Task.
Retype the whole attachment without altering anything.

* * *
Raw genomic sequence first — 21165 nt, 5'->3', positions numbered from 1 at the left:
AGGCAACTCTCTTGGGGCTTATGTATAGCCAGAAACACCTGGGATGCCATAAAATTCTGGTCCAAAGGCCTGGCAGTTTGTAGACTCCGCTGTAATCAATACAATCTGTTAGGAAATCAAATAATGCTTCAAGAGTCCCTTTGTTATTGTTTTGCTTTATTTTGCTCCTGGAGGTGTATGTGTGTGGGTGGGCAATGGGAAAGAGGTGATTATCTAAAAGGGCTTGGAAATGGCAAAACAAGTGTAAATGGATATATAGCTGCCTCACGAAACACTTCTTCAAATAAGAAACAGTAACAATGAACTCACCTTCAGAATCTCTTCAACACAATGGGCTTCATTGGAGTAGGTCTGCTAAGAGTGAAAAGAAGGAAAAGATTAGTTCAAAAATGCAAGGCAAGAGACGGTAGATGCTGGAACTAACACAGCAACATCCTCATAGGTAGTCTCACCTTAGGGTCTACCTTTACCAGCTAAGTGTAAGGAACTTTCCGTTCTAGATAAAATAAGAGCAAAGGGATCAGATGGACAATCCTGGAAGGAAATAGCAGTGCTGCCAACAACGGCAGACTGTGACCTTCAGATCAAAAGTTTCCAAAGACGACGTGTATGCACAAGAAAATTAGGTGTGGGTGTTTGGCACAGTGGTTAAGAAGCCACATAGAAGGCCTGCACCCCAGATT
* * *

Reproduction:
Raw genomic sequence first — 21165 nt, 5'->3', positions numbered from 1 at the left:
AGGCAACTCTCTTGGGGCTTATGTATAGCCAGAAACACCTGGGATGCCATAAAATTCTGGTCCAAAGGCCTGGCAGTTTGTAGACTCCGCTGTAATCAATACAATCTGTTAGGAAATCAAATAATGCTTCAAGAGTCCCTTTGTTATTGTTTTGCTTTATTTTGCTCCTGGAGGTGTATGTGTGTGGGTGGGCAATGGGAAAGAGGTGATTATCTAAAAGGGCTTGGAAATGGCAAAACAAGTGTAAATGGATATATAGCTGCCTCACGAAACACTTCTTCAAATAAGAAACAGTAACAATGAACTCACCTTCAGAATCTCTTCAACACAATGGGCTTCATTGGAGTAGGTCTGCTAAGAGTGAAAAGAAGGAAAAGATTAGTTCAAAAATGCAAGGCAAGAGACGGTAGATGCTGGAACTAACACAGCAACATCCTCATAGGTAGTCTCACCTTAGGGTCTACCTTTACCAGCTAAGTGTAAGGAACTTTCCGTTCTAGATAAAATAAGAGCAAAGGGATCAGATGGACAATCCTGGAAGGAAATAGCAGTGCTGCCAACAACGGCAGACTGTGACCTTCAGATCAAAAGTTTCCAAAGACGACGTGTATGCACAAGAAAATTAGGTGTGGGTGTTTGGCACAGTGGTTAAGAAGCCACATAGAAGGCCTGCACCCCAGATT